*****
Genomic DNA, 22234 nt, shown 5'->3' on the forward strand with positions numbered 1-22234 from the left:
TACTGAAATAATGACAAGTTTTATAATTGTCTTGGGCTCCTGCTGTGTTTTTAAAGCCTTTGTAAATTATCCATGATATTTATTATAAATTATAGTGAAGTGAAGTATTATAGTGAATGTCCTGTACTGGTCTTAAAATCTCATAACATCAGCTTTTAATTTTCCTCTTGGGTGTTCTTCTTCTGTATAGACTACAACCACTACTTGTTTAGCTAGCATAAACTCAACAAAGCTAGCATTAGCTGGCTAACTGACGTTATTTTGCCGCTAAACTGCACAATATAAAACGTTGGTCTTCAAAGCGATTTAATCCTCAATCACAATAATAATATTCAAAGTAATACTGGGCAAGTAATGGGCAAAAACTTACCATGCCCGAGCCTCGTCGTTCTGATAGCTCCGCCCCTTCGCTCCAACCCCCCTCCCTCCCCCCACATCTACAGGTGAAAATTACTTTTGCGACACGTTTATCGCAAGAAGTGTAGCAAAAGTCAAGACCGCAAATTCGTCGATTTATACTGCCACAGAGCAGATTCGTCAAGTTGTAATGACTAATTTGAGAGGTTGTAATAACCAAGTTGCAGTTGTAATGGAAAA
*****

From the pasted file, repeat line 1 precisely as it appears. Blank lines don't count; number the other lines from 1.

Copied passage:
Genomic DNA, 22234 nt, shown 5'->3' on the forward strand with positions numbered 1-22234 from the left: